Josephine Doody (1853-1936) was a moonshiner, mountain lion hunter, and a McCarthyville, Montana dance hall girl. Known as the “Bootleg Lady of Glacier National Park,” she married one of the park’s first rangers and fur trappers, Dan Doody. A mountain in the park is named for him, and Lake Josephine might be named for her or a mule.
McCarthyville was a railroad boom town on the Great Northern Railway line at Marias Pass. The town attracted the usual low lifes who follow railroad builders. Life centered around Slippery Bill’s Saloon. According to historian Jack Holterman, the hospital’s doctor was so bad “you never knew how many men had died until the spring thaw.”
Doody pulled her rifle on the railway man in charge of the town and persuaded him to get the town under control. He did. Reportedly, Josephine was wanted for shooting a man, possibly in self defense, down in Colorado where the law was looking for her. She hid out in Dan’s cabin until the whole mess blew over.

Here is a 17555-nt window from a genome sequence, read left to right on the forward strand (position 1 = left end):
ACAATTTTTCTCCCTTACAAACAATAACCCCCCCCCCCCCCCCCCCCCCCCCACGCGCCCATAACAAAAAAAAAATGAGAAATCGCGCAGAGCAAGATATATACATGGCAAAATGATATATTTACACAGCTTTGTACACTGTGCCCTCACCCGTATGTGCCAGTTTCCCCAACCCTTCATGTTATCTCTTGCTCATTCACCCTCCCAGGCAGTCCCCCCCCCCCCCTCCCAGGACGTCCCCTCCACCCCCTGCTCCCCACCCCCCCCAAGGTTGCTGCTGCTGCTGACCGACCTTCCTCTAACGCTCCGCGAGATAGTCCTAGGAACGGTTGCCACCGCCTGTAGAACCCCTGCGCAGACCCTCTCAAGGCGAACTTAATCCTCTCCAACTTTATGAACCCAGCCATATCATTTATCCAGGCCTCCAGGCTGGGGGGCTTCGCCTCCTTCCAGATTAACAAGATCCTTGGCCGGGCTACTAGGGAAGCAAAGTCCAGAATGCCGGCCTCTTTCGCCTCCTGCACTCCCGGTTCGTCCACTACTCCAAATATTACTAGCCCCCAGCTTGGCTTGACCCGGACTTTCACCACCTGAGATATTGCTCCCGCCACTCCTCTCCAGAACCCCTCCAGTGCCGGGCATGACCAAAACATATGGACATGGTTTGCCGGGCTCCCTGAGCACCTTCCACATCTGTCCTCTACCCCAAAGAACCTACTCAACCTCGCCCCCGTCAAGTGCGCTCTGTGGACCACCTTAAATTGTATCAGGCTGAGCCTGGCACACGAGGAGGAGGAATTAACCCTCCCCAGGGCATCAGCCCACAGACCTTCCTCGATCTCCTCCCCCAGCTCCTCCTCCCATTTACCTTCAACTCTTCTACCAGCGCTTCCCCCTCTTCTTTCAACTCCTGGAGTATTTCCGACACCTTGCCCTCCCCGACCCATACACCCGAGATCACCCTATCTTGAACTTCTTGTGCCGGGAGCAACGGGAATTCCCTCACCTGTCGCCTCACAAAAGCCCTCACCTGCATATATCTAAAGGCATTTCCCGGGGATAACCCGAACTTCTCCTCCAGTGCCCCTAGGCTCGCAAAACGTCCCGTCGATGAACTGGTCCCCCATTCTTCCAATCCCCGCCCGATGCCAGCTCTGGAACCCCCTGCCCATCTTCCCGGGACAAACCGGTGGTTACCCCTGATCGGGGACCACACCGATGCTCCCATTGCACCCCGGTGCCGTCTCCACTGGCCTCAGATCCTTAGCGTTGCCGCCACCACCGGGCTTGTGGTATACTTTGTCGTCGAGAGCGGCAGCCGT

The Great Northern built a siding on Josephine and Dan’s ranch so Jim and Louis Hill’s private car could stop. The Hill family loved the little woman with her great cooking, rough language and big earrings. Meanwhile, Dan was one of those rangers who did a little trapping and poaching within the confines of the park he was being paid to police.
Josephine operated several stills on that ranch; railroaders knew to stop their trains there and blow the whistle once for each quart of refreshment they needed.
John Fraley writes about Josephine in his book Wild River Pioneers. “She was an incredible woman who lived across the Middle Fork, in a remote area, at one point she didn’t see another woman for seven years, she was a bootlegger, that’s why she’s called the Bootleg Lady of Glacier Park,” Fraley said.